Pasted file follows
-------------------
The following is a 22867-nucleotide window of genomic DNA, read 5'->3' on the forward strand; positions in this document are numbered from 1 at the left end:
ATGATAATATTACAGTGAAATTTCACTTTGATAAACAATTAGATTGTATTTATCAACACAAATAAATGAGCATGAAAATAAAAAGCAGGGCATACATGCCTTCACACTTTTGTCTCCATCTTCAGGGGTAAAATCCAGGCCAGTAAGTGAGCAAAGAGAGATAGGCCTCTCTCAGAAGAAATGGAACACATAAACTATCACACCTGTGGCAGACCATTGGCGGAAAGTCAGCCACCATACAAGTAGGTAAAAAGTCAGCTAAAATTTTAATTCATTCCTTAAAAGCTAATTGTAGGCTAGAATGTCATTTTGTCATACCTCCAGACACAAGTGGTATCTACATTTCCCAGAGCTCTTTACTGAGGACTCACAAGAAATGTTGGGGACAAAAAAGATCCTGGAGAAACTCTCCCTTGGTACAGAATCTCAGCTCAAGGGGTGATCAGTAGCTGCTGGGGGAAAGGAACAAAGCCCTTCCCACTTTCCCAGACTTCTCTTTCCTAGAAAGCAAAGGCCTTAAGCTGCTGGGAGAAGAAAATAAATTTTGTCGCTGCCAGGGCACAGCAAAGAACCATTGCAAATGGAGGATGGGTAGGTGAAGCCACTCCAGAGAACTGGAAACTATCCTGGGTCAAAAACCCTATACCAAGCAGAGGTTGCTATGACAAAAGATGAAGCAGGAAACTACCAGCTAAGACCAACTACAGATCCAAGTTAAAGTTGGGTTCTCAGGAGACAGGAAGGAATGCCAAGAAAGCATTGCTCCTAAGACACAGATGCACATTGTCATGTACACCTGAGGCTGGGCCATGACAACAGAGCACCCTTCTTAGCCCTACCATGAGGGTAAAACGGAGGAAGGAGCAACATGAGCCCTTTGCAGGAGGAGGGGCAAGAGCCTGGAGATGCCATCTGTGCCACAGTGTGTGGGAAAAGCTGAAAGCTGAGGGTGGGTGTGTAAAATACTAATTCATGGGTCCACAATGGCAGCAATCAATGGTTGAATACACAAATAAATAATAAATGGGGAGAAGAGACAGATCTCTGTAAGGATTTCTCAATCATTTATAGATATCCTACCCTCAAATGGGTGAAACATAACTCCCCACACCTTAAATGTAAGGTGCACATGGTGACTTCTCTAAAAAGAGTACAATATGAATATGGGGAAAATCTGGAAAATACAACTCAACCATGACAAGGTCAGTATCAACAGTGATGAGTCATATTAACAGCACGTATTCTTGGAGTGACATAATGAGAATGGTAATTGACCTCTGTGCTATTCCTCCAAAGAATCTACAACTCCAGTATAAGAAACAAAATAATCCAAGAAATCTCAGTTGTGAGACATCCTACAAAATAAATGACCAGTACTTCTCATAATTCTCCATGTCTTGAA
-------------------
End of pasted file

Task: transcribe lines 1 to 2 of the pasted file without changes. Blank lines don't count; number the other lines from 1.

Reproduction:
The following is a 22867-nucleotide window of genomic DNA, read 5'->3' on the forward strand; positions in this document are numbered from 1 at the left end:
ATGATAATATTACAGTGAAATTTCACTTTGATAAACAATTAGATTGTATTTATCAACACAAATAAATGAGCATGAAAATAAAAAGCAGGGCATACATGCCTTCACACTTTTGTCTCCATCTTCAGGGGTAAAATCCAGGCCAGTAAGTGAGCAAAGAGAGATAGGCCTCTCTCAGAAGAAATGGAACACATAAACTATCACACCTGTGGCAGACCATTGGCGGAAAGTCAGCCACCATACAAGTAGGTAAAAAGTCAGCTAAAATTTTAATTCATTCCTTAAAAGCTAATTGTAGGCTAGAATGTCATTTTGTCATACCTCCAGACACAAGTGGTATCTACATTTCCCAGAGCTCTTTACTGAGGACTCACAAGAAATGTTGGGGACAAAAAAGATCCTGGAGAAACTCTCCCTTGGTACAGAATCTCAGCTCAAGGGGTGATCAGTAGCTGCTGGGGGAAAGGAACAAAGCCCTTCCCACTTTCCCAGACTTCTCTTTCCTAGAAAGCAAAGGCCTTAAGCTGCTGGGAGAAGAAAATAAATTTTGTCGCTGCCAGGGCACAGCAAAGAACCATTGCAAATGGAGGATGGGTAGGTGAAGCCACTCCAGAGAACTGGAAACTATCCTGGGTCAAAAACCCTATACCAAGCAGAGGTTGCTATGACAAAAGATGAAGCAGGAAACTACCAGCTAAGACCAACTACAGATCCAAGTTAAAGTTGGGTTCTCAGGAGACAGGAAGGAATGCCAAGAAAGCATTGCTCCTAAGACACAGATGCACATTGTCATGTACACCTGAGGCTGGGCCATGACAACAGAGCACCCTTCTTAGCCCTACCATGAGGGTAAAACGGAGGAAGGAGCAACATGAGCCCTTTGCAGGAGGAGGGGCAAGAGCCTGGAGATGCCATCTGTGCCACAGTGTGTGGGAAAAGCTGAAAGCTGAGGGTGGGTGTGTAAAATACTAATTCATGGGTCCACAATGGCAGCAATCAATGGTTGAATACACAAATAAATAATAAATGGGGAGAAGAGACAGATCTCTGTAAGGATTTCTCAATCATTTATAGATATCCTACCCTCAAATGGGTGAAACATAACTCCCCACACCTTAAATGTAAGGTGCACATGGTGACTTCTCTAAAAAGAGTACAATATGAATATGGGGAAAATCTGGAAAATACAACTCAACCATGACAAGGTCAGTATCAACAGTGATGAGTCATATTAACAGCACGTATTCTTGGAGTGACATAATGAGAATGGTAATTGACCTCTGTGCTATTCCTCCAAAGAATCTACAACTCCAGTATAAGAAACAAAATAATCCAAGAAATCTCAGTTGTGAGACATCCTACAAAATAAATGACCAGTACTTCTCATAATTCTCCATGTCTTGAA